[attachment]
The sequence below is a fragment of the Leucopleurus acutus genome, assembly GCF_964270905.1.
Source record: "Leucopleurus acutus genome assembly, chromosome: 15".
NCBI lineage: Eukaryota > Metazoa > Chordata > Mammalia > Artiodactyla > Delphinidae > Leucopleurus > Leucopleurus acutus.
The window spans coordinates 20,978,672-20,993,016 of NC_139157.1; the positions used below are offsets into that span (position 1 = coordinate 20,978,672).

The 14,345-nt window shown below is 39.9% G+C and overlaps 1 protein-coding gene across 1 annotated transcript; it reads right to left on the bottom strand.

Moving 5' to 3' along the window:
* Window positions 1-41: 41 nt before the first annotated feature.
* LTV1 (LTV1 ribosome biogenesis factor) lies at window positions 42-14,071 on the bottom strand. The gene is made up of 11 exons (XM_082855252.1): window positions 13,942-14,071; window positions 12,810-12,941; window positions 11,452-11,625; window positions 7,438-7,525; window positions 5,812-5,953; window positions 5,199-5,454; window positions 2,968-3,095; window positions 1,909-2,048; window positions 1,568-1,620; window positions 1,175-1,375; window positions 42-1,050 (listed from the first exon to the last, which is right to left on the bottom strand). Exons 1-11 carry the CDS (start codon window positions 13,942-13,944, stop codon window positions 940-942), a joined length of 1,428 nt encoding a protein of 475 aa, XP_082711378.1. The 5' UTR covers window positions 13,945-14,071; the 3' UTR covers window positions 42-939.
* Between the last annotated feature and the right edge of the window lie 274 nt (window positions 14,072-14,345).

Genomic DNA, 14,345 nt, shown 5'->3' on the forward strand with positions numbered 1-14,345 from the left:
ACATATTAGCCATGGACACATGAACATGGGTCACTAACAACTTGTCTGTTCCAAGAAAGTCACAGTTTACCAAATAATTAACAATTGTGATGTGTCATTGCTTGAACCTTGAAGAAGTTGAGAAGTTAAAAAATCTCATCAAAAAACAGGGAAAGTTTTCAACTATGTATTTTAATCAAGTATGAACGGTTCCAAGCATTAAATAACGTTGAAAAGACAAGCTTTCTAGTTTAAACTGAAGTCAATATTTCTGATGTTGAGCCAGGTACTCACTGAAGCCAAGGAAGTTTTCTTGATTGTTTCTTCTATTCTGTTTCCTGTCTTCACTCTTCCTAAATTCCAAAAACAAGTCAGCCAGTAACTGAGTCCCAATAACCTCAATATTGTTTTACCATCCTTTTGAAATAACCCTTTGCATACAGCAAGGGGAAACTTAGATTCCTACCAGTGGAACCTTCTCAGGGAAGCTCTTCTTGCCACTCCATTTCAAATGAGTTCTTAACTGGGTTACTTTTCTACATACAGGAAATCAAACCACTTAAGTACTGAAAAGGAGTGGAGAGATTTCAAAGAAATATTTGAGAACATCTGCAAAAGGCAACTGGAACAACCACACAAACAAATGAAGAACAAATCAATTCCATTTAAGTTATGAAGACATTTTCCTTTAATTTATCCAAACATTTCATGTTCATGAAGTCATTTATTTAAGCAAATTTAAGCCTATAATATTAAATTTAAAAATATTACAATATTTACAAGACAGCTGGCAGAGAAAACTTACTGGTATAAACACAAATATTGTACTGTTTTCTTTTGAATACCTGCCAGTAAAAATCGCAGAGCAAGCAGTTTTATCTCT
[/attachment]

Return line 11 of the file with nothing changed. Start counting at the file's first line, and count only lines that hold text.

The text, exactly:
ACATATTAGCCATGGACACATGAACATGGGTCACTAACAACTTGTCTGTTCCAAGAAAGTCACAGTTTACCAAATAATTAACAATTGTGATGTGTCATTGCTTGAACCTTGAAGAAGTTGAGAAGTTAAAAAATCTCATCAAAAAACAGGGAAAGTTTTCAACTATGTATTTTAATCAAGTATGAACGGTTCCAAGCATTAAATAACGTTGAAAAGACAAGCTTTCTAGTTTAAACTGAAGTCAATATTTCTGATGTTGAGCCAGGTACTCACTGAAGCCAAGGAAGTTTTCTTGATTGTTTCTTCTATTCTGTTTCCTGTCTTCACTCTTCCTAAATTCCAAAAACAAGTCAGCCAGTAACTGAGTCCCAATAACCTCAATATTGTTTTACCATCCTTTTGAAATAACCCTTTGCATACAGCAAGGGGAAACTTAGATTCCTACCAGTGGAACCTTCTCAGGGAAGCTCTTCTTGCCACTCCATTTCAAATGAGTTCTTAACTGGGTTACTTTTCTACATACAGGAAATCAAACCACTTAAGTACTGAAAAGGAGTGGAGAGATTTCAAAGAAATATTTGAGAACATCTGCAAAAGGCAACTGGAACAACCACACAAACAAATGAAGAACAAATCAATTCCATTTAAGTTATGAAGACATTTTCCTTTAATTTATCCAAACATTTCATGTTCATGAAGTCATTTATTTAAGCAAATTTAAGCCTATAATATTAAATTTAAAAATATTACAATATTTACAAGACAGCTGGCAGAGAAAACTTACTGGTATAAACACAAATATTGTACTGTTTTCTTTTGAATACCTGCCAGTAAAAATCGCAGAGCAAGCAGTTTTATCTCT